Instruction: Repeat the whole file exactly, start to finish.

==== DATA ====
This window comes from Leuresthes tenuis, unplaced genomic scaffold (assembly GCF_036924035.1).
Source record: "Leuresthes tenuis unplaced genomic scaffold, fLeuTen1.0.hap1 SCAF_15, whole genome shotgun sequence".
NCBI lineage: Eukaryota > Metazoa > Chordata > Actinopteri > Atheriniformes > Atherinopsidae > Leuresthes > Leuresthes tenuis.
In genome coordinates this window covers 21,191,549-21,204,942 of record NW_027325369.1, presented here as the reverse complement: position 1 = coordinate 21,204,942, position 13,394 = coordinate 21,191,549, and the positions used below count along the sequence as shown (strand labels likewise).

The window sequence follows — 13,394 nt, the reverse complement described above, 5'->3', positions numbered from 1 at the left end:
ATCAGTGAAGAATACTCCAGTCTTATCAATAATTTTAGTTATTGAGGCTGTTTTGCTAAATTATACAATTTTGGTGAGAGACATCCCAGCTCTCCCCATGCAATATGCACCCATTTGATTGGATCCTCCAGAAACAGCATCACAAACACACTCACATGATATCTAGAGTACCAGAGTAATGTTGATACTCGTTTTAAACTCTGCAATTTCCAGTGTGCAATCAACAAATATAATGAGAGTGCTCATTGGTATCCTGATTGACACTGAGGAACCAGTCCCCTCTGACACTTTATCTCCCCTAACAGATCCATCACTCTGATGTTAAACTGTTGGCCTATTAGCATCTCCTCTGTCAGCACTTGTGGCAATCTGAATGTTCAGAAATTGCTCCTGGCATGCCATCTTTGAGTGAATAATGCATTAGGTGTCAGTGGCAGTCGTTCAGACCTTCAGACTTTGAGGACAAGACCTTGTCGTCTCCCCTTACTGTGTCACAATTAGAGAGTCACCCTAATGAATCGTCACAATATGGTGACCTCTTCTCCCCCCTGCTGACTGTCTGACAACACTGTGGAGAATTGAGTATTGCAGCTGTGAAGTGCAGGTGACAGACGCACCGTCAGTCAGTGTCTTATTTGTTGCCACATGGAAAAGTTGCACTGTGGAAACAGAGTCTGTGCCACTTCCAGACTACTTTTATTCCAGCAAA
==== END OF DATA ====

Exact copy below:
This window comes from Leuresthes tenuis, unplaced genomic scaffold (assembly GCF_036924035.1).
Source record: "Leuresthes tenuis unplaced genomic scaffold, fLeuTen1.0.hap1 SCAF_15, whole genome shotgun sequence".
NCBI lineage: Eukaryota > Metazoa > Chordata > Actinopteri > Atheriniformes > Atherinopsidae > Leuresthes > Leuresthes tenuis.
In genome coordinates this window covers 21,191,549-21,204,942 of record NW_027325369.1, presented here as the reverse complement: position 1 = coordinate 21,204,942, position 13,394 = coordinate 21,191,549, and the positions used below count along the sequence as shown (strand labels likewise).

The window sequence follows — 13,394 nt, the reverse complement described above, 5'->3', positions numbered from 1 at the left end:
ATCAGTGAAGAATACTCCAGTCTTATCAATAATTTTAGTTATTGAGGCTGTTTTGCTAAATTATACAATTTTGGTGAGAGACATCCCAGCTCTCCCCATGCAATATGCACCCATTTGATTGGATCCTCCAGAAACAGCATCACAAACACACTCACATGATATCTAGAGTACCAGAGTAATGTTGATACTCGTTTTAAACTCTGCAATTTCCAGTGTGCAATCAACAAATATAATGAGAGTGCTCATTGGTATCCTGATTGACACTGAGGAACCAGTCCCCTCTGACACTTTATCTCCCCTAACAGATCCATCACTCTGATGTTAAACTGTTGGCCTATTAGCATCTCCTCTGTCAGCACTTGTGGCAATCTGAATGTTCAGAAATTGCTCCTGGCATGCCATCTTTGAGTGAATAATGCATTAGGTGTCAGTGGCAGTCGTTCAGACCTTCAGACTTTGAGGACAAGACCTTGTCGTCTCCCCTTACTGTGTCACAATTAGAGAGTCACCCTAATGAATCGTCACAATATGGTGACCTCTTCTCCCCCCTGCTGACTGTCTGACAACACTGTGGAGAATTGAGTATTGCAGCTGTGAAGTGCAGGTGACAGACGCACCGTCAGTCAGTGTCTTATTTGTTGCCACATGGAAAAGTTGCACTGTGGAAACAGAGTCTGTGCCACTTCCAGACTACTTTTATTCCAGCAAA